Rectifier (neural networks)
This activation function started showing up in the context of visual feature extraction in hierarchical neural networks starting in the late 1960s. It was later argued that it has strong biological motivations and mathematical justifications. In 2011 it was found to enable better training of deeper networks, compared to the widely used activation functions prior to 2011, e.g., the logistic sigmoid (which is inspired by probability theory; see logistic regression) and its more practical counterpart, the hyperbolic tangent. The rectifier is, as of 2017[update], the most popular activation function for deep neural networks.
- Sparse activation: For example, in a randomly initialized network, only about 50% of hidden units are activated (have a non-zero output).
- Better gradient propagation: Fewer vanishing gradient problems compared to sigmoidal activation functions that saturate in both directions.
- Efficient computation: Only comparison, addition and multiplication.
- Scale-invariant: .
Rectifying activation functions were used to separate specific excitation and unspecific inhibition in the neural abstraction pyramid, which was trained in a supervised way to learn several computer vision tasks. In 2011, the use of the rectifier as a non-linearity has been shown to enable training deep supervised neural networks without requiring unsupervised pre-training. Rectified linear units, compared to sigmoid function or similar activation functions, allow faster and effective training of deep neural architectures on large and complex datasets.
- Non-differentiable at zero; however, it is differentiable anywhere else, and the value of the derivative at zero can be arbitrarily chosen to be 0 or 1.
- Not zero-centered.
- Dying ReLU problem: ReLU (Rectified Linear Unit) neurons can sometimes be pushed into states in which they become inactive for essentially all inputs. In this state, no gradients flow backward through the neuron, and so the neuron becomes stuck in a perpetually inactive state and "dies". This is a form of the vanishing gradient problem. In some cases, large numbers of neurons in a network can become stuck in dead states, effectively decreasing the model capacity. This problem typically arises when the learning rate is set too high. It may be mitigated by using leaky ReLUs instead, which assign a small positive slope for x < 0 however the performance is reduced.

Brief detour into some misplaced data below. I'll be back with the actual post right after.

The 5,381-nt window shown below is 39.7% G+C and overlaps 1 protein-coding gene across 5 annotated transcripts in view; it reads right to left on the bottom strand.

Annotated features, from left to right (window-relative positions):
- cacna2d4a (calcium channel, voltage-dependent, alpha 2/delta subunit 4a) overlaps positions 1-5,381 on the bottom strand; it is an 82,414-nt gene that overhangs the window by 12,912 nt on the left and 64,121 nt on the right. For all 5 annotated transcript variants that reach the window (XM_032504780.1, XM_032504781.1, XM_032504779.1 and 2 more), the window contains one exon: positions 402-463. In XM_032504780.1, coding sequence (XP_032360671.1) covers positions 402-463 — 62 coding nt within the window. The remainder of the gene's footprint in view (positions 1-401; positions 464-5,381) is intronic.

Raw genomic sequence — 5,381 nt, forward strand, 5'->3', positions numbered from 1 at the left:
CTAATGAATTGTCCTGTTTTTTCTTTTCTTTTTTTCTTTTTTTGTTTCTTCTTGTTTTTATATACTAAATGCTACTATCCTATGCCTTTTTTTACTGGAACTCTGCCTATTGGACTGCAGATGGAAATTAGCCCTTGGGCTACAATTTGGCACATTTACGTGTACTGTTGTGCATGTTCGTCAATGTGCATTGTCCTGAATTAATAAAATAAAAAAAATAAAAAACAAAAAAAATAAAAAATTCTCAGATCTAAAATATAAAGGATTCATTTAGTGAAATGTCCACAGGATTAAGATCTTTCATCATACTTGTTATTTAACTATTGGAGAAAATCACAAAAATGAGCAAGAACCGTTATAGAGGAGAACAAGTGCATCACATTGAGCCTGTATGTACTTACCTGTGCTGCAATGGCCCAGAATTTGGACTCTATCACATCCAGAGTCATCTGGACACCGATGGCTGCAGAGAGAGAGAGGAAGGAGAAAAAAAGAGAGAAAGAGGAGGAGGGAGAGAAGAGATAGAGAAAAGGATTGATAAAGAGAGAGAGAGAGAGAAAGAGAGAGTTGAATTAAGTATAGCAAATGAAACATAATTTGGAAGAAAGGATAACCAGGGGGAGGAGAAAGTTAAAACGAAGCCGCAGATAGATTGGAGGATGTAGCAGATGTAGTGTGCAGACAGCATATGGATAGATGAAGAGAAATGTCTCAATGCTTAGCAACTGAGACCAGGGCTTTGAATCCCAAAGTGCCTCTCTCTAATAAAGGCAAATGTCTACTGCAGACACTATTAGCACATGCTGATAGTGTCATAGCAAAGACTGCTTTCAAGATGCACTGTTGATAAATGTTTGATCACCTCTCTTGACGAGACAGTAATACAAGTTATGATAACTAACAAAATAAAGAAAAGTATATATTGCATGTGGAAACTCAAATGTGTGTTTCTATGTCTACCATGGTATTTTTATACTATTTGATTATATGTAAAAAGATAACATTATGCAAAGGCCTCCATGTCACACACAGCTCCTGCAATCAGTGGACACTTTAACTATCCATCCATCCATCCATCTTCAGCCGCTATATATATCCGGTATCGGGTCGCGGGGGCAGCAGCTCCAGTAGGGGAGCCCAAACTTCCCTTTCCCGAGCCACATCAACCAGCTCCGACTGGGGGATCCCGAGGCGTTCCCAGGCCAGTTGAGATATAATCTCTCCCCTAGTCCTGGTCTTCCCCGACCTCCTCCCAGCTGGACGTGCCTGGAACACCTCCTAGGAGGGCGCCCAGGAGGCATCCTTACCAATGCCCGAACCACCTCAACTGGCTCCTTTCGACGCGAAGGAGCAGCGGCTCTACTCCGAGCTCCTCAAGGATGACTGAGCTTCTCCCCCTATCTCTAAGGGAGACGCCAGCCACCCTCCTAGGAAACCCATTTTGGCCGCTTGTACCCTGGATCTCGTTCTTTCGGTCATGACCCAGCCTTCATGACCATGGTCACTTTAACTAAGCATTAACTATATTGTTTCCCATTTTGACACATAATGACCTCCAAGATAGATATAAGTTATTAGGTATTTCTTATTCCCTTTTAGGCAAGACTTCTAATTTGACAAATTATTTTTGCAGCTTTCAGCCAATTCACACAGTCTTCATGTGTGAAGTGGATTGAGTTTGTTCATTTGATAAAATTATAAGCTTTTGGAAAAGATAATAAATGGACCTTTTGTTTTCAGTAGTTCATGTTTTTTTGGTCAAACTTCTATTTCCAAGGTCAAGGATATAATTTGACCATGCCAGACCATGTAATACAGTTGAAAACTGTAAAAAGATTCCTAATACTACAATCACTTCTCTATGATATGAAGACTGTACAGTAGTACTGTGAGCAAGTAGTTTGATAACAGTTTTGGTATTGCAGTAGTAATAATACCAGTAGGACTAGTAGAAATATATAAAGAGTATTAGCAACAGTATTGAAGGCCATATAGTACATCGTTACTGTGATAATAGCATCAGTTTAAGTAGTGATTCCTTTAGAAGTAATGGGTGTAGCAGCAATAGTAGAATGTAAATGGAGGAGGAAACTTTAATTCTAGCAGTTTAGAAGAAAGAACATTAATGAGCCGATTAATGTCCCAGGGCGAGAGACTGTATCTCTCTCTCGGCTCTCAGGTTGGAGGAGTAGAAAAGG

Leaky ReLUs allow a small, positive gradient when the unit is not active.
Parametric ReLUs (PReLUs) take this idea further by making the coefficient of leakage into a parameter that is learned along with the other neural-network parameters.
Note that for a ≤ 1, this is equivalent to
and thus has a relation to "maxout" networks.
Gaussian Error Linear Unit (GELU)
This activation function is illustrated in the figure at the start of this article.
A smooth approximation to the rectifier is the analytic function
A sharpness parameter may be included:
The derivative of softplus is the logistic function. Starting from the parametric version,
The multivariable generalization of single-variable softplus is the LogSumExp with the first argument set to zero:
The LogSumExp function is
and its gradient is the softmax; the softmax with the first argument set to zero is the multivariable generalization of the logistic function. Both LogSumExp and softmax are used in machine learning.
Exponential linear units try to make the mean activations closer to zero, which speeds up learning. It has been shown that ELUs can obtain higher classification accuracy than ReLUs.
where is a hyper-parameter to be tuned, and is a constraint.
The ELU can be viewed as a smoothed version of a shifted ReLU (SReLU), which has the form given the same interpretation of .
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Rectifier and softplus activation functions. The second one is a smooth version of the first.CS1 maint: uses authors parameter (link)
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Since the sigmoid h has a positive first derivative, its primitive, which we call softplus, is convex.
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